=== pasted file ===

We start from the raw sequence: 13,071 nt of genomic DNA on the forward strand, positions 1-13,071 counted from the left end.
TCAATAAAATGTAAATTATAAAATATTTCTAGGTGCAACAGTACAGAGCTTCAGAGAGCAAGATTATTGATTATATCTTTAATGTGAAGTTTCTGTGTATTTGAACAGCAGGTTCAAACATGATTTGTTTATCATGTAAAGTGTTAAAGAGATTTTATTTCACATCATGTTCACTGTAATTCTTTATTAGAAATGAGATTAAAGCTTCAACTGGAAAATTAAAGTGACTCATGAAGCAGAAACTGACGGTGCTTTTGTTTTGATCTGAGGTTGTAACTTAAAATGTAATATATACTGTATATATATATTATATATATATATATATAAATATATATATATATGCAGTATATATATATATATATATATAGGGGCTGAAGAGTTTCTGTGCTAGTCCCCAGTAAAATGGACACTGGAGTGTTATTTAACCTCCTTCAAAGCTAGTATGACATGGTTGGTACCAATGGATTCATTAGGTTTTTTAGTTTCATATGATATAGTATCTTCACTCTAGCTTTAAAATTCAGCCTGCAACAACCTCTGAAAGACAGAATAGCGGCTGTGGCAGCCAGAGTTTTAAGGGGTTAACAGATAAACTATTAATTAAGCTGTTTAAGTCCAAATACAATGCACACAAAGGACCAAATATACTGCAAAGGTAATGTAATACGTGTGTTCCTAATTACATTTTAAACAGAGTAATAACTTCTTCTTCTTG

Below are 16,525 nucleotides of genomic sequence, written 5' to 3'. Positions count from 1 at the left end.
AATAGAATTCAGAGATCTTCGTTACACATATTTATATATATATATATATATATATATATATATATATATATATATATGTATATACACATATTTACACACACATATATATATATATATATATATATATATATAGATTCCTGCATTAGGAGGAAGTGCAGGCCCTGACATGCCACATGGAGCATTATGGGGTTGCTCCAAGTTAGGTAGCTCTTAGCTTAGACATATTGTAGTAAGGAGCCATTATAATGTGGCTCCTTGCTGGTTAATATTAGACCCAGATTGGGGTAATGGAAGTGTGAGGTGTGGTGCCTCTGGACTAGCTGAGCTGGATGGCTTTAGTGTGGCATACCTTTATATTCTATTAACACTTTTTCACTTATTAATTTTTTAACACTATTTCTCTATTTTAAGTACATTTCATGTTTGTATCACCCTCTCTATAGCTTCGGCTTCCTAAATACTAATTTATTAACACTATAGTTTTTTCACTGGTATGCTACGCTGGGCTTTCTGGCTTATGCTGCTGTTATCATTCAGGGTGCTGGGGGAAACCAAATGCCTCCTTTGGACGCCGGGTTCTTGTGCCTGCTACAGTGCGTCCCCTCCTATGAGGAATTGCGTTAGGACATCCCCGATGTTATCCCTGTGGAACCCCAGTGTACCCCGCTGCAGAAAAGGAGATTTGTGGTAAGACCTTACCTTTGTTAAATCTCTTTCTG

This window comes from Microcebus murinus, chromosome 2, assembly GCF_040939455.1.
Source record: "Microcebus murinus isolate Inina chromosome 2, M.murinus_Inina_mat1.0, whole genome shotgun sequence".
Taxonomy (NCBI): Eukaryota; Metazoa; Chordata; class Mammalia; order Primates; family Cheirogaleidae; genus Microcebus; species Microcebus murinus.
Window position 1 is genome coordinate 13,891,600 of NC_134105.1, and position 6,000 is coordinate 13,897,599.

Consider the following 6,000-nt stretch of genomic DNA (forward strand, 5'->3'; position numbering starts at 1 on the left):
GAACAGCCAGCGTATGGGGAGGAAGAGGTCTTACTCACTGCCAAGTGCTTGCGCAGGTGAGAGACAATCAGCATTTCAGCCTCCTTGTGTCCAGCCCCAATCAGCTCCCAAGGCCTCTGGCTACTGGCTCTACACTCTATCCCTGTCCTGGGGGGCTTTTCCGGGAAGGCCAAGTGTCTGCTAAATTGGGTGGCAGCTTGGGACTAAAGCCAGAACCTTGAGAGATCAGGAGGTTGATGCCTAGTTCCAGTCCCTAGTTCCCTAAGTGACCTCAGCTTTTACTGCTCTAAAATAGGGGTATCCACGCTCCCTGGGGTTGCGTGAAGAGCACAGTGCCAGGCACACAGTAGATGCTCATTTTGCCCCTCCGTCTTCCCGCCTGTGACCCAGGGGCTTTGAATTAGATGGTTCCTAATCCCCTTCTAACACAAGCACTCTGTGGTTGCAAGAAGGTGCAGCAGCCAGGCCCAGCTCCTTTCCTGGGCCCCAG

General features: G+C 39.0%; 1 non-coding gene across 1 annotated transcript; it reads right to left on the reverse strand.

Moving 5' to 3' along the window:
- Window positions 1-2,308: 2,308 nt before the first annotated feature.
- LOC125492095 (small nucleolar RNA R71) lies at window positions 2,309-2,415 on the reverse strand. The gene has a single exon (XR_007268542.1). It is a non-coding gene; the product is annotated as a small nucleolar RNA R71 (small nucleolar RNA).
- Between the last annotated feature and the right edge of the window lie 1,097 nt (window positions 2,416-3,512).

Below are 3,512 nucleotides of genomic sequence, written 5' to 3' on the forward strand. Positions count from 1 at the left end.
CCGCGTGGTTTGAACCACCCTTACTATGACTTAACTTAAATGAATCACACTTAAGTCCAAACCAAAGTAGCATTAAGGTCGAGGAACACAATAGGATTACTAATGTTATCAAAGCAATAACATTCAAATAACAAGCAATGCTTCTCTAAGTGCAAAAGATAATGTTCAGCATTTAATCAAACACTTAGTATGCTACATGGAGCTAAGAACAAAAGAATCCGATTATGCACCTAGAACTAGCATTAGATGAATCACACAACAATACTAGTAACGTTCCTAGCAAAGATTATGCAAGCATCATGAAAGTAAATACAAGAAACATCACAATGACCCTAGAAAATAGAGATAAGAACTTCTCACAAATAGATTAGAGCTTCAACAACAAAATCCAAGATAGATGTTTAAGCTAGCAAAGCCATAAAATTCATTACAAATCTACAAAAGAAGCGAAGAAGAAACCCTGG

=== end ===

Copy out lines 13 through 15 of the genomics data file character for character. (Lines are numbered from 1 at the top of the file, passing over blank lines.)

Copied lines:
- Window positions 1-2,308: 2,308 nt before the first annotated feature.
- LOC125492095 (small nucleolar RNA R71) lies at window positions 2,309-2,415 on the reverse strand. The gene has a single exon (XR_007268542.1). It is a non-coding gene; the product is annotated as a small nucleolar RNA R71 (small nucleolar RNA).
- Between the last annotated feature and the right edge of the window lie 1,097 nt (window positions 2,416-3,512).